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ROADBURN Festival 2016 • DAY ONE : Thursday, April 14th

Cult Of Luna on the now even bigger 013 main stage

In the early morning the rumbling pipe ghosts that had kept me awake the night before where joined by numerous birds greeting a beautiful day. I gave in, had my breakfast early and went on a walk to the Kampina, a beautiful heath area that's partly in the advanced progress of turning into marshlands, causing me frustation several times as I worked my way past vast, seemingly impassable puddles only to see the path vanish into diffuse wet dead ends later anyway.

But the adventure was real and hopefully I leastwise took some good pictures with the film cameras I brought. (Nothing processed yet.) The landscape there is undoubtly worth a visit, even though it's still not the wisest thing to strain your foot soles with long walks right before four Roadburn festival days.

Good morning, Oisterwijk!

Apart from the core of the event in the 013 building the festival has been through several changes over the years. For me as a first-time visitor in 2012 it's hardly imaginable that there has ever been a Roadburn without the church-turned-concert hall of Het Patronaat.
The collaboration with the small Cul de Sac as a fifth stage isn't that old either.

But this year had some major changes in store. The 013 had been through a renovation last year resulting in far higher capacities for the Main Stage (3000 instead of 2000 visitors) and the Green Room (700 instead of 325). The small Stage01, which I had just started to love last year with shows like those of Agusa or Lucifer, had to be sacrificed however.
So as a replacement for the festival a new club right behind Het Patronaat, the Extase, joined in.

The 013 now also has a new basement, were afterparties and parts of the side programme took place, but I never even once went down there, so I cannot comment on that.

The effects of the changes for the venue and the festival alike were both good and bad.

The biggest winner probably is the Green Room, which doubled in capacity and also has a much bigger stage now, but still maintained its club feeling. Only the narrow photo pit struck my as an unnecessary novelty. But maybe blockades are even required in new venues of a certain size... I'm no expert, so I don't want to be too judgemental about this.
It's a stretch to say that the Main Stage has lost its intimacy, since it has always been a huge setting for concerts, but if you're watching from the balcony or even the stairs ascending to the back of the room now, man, the action is really far away. I heard other visitors commenting that they liked the old venue better. I'm honestly still irresolute.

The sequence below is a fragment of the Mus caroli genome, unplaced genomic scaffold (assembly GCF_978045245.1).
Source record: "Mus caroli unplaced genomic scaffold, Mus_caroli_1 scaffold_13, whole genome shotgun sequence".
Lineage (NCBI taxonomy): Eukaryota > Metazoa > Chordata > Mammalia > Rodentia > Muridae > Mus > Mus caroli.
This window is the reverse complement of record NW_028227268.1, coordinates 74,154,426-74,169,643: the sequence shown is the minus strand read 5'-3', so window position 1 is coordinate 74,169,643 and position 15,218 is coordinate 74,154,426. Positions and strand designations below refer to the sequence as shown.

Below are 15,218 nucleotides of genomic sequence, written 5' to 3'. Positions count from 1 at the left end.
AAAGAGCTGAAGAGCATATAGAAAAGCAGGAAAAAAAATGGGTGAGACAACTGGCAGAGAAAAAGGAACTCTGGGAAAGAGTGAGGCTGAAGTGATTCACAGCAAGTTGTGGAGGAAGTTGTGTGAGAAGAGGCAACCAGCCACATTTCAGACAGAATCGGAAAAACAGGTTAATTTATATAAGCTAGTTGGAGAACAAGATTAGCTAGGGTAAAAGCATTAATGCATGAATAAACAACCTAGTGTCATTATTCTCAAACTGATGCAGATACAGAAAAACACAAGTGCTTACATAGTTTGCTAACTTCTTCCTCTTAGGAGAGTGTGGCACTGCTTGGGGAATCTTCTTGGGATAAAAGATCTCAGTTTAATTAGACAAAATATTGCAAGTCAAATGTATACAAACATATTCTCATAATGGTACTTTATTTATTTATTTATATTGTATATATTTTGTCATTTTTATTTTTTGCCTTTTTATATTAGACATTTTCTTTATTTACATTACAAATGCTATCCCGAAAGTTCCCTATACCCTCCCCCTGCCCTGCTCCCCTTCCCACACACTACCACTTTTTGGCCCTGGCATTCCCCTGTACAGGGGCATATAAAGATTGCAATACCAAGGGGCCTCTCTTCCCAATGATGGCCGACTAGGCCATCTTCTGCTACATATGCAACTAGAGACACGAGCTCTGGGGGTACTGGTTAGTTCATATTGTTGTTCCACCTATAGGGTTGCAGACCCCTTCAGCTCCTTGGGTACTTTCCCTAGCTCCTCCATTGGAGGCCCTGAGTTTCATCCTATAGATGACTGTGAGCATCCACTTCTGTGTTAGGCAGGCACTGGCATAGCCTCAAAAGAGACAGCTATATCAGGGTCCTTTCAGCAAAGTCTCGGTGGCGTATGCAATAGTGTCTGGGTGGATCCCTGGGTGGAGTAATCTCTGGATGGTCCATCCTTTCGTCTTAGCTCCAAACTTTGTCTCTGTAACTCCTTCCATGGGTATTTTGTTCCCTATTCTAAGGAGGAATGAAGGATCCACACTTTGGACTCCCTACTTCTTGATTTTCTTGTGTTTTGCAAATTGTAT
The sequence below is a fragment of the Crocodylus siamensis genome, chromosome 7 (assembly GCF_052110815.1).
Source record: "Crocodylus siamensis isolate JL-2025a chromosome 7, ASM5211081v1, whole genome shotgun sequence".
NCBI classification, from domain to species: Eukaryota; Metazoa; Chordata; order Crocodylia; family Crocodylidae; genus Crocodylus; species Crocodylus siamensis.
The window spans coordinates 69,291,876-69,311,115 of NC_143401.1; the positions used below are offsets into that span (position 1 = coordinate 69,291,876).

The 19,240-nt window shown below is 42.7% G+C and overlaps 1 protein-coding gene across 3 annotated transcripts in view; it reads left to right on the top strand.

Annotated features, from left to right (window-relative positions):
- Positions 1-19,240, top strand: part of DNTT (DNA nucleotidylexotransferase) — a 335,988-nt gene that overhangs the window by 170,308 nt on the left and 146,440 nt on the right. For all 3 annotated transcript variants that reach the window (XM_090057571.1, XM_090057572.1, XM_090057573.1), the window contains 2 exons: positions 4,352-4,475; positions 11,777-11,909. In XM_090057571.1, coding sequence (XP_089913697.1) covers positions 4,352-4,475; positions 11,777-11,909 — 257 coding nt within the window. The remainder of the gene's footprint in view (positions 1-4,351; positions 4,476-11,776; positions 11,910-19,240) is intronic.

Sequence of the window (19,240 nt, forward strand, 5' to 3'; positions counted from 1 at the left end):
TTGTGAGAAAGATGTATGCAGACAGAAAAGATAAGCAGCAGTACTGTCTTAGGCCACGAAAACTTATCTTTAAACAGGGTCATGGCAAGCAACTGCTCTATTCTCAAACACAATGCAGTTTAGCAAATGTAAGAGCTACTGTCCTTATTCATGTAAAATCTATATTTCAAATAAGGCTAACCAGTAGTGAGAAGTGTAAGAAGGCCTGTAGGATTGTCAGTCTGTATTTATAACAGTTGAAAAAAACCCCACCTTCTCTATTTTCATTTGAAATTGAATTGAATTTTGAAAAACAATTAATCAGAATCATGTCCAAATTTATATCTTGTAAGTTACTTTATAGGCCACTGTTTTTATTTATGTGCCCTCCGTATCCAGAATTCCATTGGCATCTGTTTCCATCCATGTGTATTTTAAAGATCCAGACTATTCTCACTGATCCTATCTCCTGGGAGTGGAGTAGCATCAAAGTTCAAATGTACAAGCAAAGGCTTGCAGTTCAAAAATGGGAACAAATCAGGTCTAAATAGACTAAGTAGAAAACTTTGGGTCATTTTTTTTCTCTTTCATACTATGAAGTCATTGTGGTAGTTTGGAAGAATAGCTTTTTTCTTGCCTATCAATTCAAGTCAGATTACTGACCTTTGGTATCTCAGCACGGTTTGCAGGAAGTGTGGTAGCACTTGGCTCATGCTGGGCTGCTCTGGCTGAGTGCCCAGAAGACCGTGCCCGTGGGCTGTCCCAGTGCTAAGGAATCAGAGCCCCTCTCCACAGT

Sound and production are top-notch on both stages. I doubt that there is any comparable indoor venue in Europe that could deliver such an amount of spectacle with over a dozen bands a day on that level.

As a consequence of the bigger halls more tickets have been sold for Roadburn than ever before. Growth is always a sensitive issue at music festivals, but the specific problem here is that the new structure of the 013 doesn't make the other venues larger.
Especially on Thursday and Friday there have been some major very crowded rooms and long waiting queues in and in front of Het Patronaat and Extase.
I don't have the insight to tell which overcrowding was caused by the ticket sale and which just by the underestamination of some band's popularity. I missed the first issue of the "Weirdo Canyon Dispatch", the daily festival fanzine, but when I read it online afterwards I realized that the show of Chrch in the Extase was endorsed quite heavily by multiple writers, which also might have influenced 500 people trying to fit into a room built for only half as many.

Granted the former Stage01 often had similar problems. But as it was in the 013 building you at least wasted less time when the room was too overcrowded to watch a concert.
It's an old Roadburn rule that you have to get to the small stages early if you really want to see something. But this time my feeling was that you had to chop off even more time of other shows, so that I definitely watched less complete performances than last year. But maybe this was just caused by my personal preferences. It's complicated...